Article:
Brian Walsh

Tennessee’s Eighth Congressional District is decidedly conservative, consisting of small towns, rural communities and growing exurban areas. It encompasses a slice of Middle Tennessee and most of West Tennessee outside of Memphis, including Jackson – the largest city located entirely within district lines. Historically, the Eighth District leans Democrat, but voters in this agriculture-heavy area are pro-life, pro-gun and pro-growth. In fact, the Cook Political Report rates this district as R+6. The district displayed its strong strain of conservatism in both of the last two presidential elections: McCain carried this area with 56% of the vote in 2008 while George W. Bush won with 53% in 2004. In a year when Republicans have the wind at their backs, Tennessee’s Eighth District is a ripe GOP opportunity.

Last year, no one would have mistaken Stephen Fincher for a man on his way to Congress. Democrat Rep. John Tanner had never won with less than 62% of the vote — but after Fincher, a young gospel-signing farmer from Frog Jump, hauled in $300,000 during his first month campaigning in September 2009, it was clear the incumbent couldn’t afford to coast, and he retired. Despite a massive financial disadvantage after two more well-funded Republicans jumped into the GOP primary, Fincher scored nearly 50% in the five-way primary--a hugely impressive victory that underscores his unique appeal to everyday Tennesseans. 

The Democratic nominee, state Sen. Roy Herron, has nearly as many local detractors as he has fans. By now Tennesseans are used to watching the 24-year career politician run from his liberal record. A fundamentally flawed candidate whose initial cash-on-hand advantage is mitigated by his extensive political baggage, Herron embodies why most people are sick of politicians. Tennesseans won’t like Herron’s history of raising taxes on the middle class while voting himself multiple pay raises; or his support for taxpayer-funded abortion; or his support for the job-killing legislation known as “card check.” It’s no wonder Fincher received 8,000 more votes than Herron, the prohibitive favorite in a non-competitive Democratic primary, even though the hotly-contested GOP battle split the Republican vote five ways.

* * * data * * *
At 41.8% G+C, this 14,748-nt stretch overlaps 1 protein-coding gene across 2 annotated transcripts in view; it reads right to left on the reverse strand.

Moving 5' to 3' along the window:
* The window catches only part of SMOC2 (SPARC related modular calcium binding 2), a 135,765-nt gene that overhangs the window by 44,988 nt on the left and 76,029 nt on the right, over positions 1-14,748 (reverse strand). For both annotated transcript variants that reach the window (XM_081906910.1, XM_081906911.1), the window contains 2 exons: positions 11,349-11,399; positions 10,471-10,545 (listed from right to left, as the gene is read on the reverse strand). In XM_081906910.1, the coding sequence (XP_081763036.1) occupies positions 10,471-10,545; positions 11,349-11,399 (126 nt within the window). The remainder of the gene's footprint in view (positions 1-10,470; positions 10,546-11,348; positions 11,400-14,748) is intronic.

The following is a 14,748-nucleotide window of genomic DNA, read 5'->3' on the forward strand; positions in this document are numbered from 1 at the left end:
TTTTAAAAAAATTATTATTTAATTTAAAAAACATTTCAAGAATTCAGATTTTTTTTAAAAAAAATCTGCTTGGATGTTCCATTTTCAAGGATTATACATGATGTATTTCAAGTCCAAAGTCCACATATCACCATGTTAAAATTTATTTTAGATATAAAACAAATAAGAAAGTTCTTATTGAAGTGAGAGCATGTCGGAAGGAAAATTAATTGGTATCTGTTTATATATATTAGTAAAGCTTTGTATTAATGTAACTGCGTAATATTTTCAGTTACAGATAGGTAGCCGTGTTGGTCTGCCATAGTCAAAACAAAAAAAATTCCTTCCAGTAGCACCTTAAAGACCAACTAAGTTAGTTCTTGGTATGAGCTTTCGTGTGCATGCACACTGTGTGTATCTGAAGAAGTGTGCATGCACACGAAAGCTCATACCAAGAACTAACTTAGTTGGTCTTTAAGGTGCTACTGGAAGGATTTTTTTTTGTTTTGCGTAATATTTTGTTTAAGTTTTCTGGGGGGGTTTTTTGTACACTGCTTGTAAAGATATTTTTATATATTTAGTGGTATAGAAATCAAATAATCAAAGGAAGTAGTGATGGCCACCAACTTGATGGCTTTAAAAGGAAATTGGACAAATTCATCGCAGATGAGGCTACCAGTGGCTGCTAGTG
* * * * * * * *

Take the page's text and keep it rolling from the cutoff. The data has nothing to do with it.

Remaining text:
Stephen Fincher represents the conservative values America needs to get back on track. A managing partner in Fincher Farms, a West Tennessee-based farming business, Fincher has been a farmer in the family business his entire life.  At age nine, Fincher joined the singing ministry started by his grandmother, “The Fincher Family,” and sang at church and community events that benefited various charitable causes. A values-driven leader who fits his district perfectly, Fincher is committed to lower taxes, limited government, and traditional values. It’s no surprise The Washington Post recently said that “[t]he Republican nominee will be a heavy favorite in the fall.”

This November, voters in Tennessee’s Eighth have a clear choice: further the liberal agenda in Washington or elect Stephen Fincher, a hard-working Tennessean who will effectively represent the interests of Eighth District voters. I hope you’ll visit Steve’s website and Facebook to stay informed on the latest updates.


Brian Walsh

Brian Walsh is the Political Director of the National Republican Congressional Committee.